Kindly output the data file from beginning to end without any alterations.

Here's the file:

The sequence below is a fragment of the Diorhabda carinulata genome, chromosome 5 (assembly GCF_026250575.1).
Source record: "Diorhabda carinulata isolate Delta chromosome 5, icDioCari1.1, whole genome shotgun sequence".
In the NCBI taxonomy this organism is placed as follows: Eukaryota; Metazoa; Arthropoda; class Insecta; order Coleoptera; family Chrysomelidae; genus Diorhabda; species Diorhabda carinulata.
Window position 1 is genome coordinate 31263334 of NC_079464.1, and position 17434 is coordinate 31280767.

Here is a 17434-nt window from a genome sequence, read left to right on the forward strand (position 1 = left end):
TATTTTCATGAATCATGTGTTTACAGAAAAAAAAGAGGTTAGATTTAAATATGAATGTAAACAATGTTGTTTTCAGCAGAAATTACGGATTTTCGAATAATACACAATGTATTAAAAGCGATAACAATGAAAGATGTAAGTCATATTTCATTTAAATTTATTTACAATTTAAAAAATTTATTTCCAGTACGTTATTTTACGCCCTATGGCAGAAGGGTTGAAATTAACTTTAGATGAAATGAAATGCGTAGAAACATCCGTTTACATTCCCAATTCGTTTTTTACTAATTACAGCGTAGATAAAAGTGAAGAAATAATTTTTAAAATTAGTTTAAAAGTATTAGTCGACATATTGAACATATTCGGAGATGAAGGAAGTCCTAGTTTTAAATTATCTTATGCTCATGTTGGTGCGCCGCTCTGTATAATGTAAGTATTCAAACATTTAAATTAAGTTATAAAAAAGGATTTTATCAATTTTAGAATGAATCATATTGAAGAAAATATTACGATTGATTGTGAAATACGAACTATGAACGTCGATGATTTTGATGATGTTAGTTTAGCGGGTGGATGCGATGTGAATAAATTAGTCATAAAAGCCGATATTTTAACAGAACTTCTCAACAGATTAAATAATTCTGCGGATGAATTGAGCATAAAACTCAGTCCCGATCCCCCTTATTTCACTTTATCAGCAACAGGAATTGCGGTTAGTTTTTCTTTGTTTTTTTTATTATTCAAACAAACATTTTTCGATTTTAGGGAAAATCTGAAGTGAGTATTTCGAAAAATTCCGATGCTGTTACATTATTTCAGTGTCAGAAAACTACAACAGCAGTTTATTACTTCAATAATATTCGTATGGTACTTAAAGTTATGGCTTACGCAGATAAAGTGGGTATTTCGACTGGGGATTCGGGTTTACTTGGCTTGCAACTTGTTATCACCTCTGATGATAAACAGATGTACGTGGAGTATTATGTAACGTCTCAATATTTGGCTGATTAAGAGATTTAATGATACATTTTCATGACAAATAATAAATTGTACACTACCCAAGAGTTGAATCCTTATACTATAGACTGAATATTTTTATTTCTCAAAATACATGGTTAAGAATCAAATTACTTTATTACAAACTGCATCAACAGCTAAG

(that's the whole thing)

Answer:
The sequence below is a fragment of the Diorhabda carinulata genome, chromosome 5 (assembly GCF_026250575.1).
Source record: "Diorhabda carinulata isolate Delta chromosome 5, icDioCari1.1, whole genome shotgun sequence".
In the NCBI taxonomy this organism is placed as follows: Eukaryota; Metazoa; Arthropoda; class Insecta; order Coleoptera; family Chrysomelidae; genus Diorhabda; species Diorhabda carinulata.
Window position 1 is genome coordinate 31263334 of NC_079464.1, and position 17434 is coordinate 31280767.

Here is a 17434-nt window from a genome sequence, read left to right on the forward strand (position 1 = left end):
TATTTTCATGAATCATGTGTTTACAGAAAAAAAAGAGGTTAGATTTAAATATGAATGTAAACAATGTTGTTTTCAGCAGAAATTACGGATTTTCGAATAATACACAATGTATTAAAAGCGATAACAATGAAAGATGTAAGTCATATTTCATTTAAATTTATTTACAATTTAAAAAATTTATTTCCAGTACGTTATTTTACGCCCTATGGCAGAAGGGTTGAAATTAACTTTAGATGAAATGAAATGCGTAGAAACATCCGTTTACATTCCCAATTCGTTTTTTACTAATTACAGCGTAGATAAAAGTGAAGAAATAATTTTTAAAATTAGTTTAAAAGTATTAGTCGACATATTGAACATATTCGGAGATGAAGGAAGTCCTAGTTTTAAATTATCTTATGCTCATGTTGGTGCGCCGCTCTGTATAATGTAAGTATTCAAACATTTAAATTAAGTTATAAAAAAGGATTTTATCAATTTTAGAATGAATCATATTGAAGAAAATATTACGATTGATTGTGAAATACGAACTATGAACGTCGATGATTTTGATGATGTTAGTTTAGCGGGTGGATGCGATGTGAATAAATTAGTCATAAAAGCCGATATTTTAACAGAACTTCTCAACAGATTAAATAATTCTGCGGATGAATTGAGCATAAAACTCAGTCCCGATCCCCCTTATTTCACTTTATCAGCAACAGGAATTGCGGTTAGTTTTTCTTTGTTTTTTTTATTATTCAAACAAACATTTTTCGATTTTAGGGAAAATCTGAAGTGAGTATTTCGAAAAATTCCGATGCTGTTACATTATTTCAGTGTCAGAAAACTACAACAGCAGTTTATTACTTCAATAATATTCGTATGGTACTTAAAGTTATGGCTTACGCAGATAAAGTGGGTATTTCGACTGGGGATTCGGGTTTACTTGGCTTGCAACTTGTTATCACCTCTGATGATAAACAGATGTACGTGGAGTATTATGTAACGTCTCAATATTTGGCTGATTAAGAGATTTAATGATACATTTTCATGACAAATAATAAATTGTACACTACCCAAGAGTTGAATCCTTATACTATAGACTGAATATTTTTATTTCTCAAAATACATGGTTAAGAATCAAATTACTTTATTACAAACTGCATCAACAGCTAAG